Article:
NFU President Minette Batters has written to the Prime Minister calling for clarity and consistency across government for a Brexit that backs British food production.
The letter follows a meeting between the Prime Minister and NFU President last week at 10 Downing Street and reinforces the strong message that Mrs Batters conveyed to Mrs May on the significance of farming’s contribution to society, the environment and the economy.
In particular, Mrs Batters reiterated the firm stance the NFU is taking in demanding that government ensures the high environmental, animal welfare and food safety standards that underpin British food production are not undermined by our post-Brexit trade policy.
Alongside this, Mrs Batters emphasised to the Prime Minister the public’s desire for “strong safeguards, with legal underpinning, to ensure food imported from overseas is not produced to lower, cheaper standards which would put our farmers at a competitive disadvantage while also undermining choice and safety for the public.”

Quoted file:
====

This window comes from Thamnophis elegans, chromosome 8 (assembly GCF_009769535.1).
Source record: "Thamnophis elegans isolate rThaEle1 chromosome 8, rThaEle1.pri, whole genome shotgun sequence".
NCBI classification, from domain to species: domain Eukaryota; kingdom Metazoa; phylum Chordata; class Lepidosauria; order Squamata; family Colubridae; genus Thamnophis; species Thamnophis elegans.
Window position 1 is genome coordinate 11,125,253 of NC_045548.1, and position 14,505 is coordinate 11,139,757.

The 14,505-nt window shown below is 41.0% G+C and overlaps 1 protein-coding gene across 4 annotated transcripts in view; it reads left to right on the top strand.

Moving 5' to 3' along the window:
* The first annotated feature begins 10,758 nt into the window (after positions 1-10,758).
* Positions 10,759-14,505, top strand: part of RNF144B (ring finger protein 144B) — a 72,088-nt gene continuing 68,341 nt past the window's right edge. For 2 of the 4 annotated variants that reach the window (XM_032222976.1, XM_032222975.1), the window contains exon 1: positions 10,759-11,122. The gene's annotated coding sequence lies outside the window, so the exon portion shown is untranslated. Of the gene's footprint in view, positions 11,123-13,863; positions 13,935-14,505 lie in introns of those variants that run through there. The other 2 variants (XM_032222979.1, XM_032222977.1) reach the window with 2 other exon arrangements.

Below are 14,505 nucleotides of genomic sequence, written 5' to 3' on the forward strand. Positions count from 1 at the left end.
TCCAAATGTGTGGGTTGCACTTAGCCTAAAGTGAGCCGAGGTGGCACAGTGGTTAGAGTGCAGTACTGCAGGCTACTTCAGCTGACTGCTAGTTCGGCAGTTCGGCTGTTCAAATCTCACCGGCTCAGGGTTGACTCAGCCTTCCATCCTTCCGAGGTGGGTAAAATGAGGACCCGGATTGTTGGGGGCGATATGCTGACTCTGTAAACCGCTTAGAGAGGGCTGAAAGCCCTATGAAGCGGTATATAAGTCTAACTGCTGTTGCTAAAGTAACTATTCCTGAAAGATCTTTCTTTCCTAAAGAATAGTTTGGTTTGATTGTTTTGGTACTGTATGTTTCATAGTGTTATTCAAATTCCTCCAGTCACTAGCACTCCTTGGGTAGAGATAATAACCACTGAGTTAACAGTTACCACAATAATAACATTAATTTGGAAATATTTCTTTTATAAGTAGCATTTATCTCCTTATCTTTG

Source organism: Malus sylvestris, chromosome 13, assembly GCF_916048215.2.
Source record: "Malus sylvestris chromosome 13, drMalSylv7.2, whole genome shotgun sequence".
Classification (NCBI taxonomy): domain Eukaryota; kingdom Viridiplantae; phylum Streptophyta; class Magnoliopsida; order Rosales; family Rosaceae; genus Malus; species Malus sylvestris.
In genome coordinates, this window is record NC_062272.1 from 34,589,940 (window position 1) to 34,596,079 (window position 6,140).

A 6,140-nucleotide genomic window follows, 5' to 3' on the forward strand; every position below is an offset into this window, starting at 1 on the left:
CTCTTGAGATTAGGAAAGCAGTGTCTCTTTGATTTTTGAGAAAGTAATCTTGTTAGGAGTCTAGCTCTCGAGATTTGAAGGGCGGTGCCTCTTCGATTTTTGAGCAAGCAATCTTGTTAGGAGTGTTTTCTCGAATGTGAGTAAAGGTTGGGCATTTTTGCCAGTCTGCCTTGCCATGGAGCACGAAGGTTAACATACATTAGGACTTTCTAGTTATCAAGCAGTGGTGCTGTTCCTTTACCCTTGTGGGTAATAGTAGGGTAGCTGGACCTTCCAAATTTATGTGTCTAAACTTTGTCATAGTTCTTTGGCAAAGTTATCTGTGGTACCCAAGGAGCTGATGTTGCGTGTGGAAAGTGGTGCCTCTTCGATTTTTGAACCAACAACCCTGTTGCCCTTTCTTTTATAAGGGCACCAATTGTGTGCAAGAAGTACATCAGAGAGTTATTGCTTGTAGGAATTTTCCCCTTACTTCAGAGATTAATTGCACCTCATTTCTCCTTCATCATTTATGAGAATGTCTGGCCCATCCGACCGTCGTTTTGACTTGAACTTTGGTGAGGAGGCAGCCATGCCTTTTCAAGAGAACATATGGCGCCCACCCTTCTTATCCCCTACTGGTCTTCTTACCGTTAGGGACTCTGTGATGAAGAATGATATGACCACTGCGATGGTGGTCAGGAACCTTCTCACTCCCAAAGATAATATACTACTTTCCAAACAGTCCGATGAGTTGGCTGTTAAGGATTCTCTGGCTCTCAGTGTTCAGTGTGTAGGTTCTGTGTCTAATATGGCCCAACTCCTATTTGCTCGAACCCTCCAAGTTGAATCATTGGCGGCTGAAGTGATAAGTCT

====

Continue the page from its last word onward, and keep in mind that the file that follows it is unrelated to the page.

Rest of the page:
Despite welcome assurances from the Prime Minister in their meeting last week, Mrs Batters said in the letter that she is very concerned that there is not a united view across government on this.
With the key cabinet meeting at Chequers this week, and with the imminent publication of the government’s Brexit White Paper, Mrs Batters said that she hopes to see the NFU’s views reflected in the government’s vision for the Brexit settlement and our future relationship with the EU.
“We support a whole economy approach that avoids carving out agri-food products from broader arrangements for trade in goods in a way that threatens to introduce unacceptable and damaging levels of friction in trade with our biggest trading partner,” she writes. “Without firm and clear safeguards, there is a real risk that future trading relationships outside the EU will allow access to our markets for cheap imports produced to lower standards.”
Also in the letter, Mrs Batters made clear to the Prime Minister what her vision of success will look like. “I want British farmers and growers to remain the number one supplier of choice to the UK market,” she writes. “And I want British people to be able to enjoy more sustainable, quality, affordable British food at a range of different prices that suit all incomes while exporting more great British produce abroad.”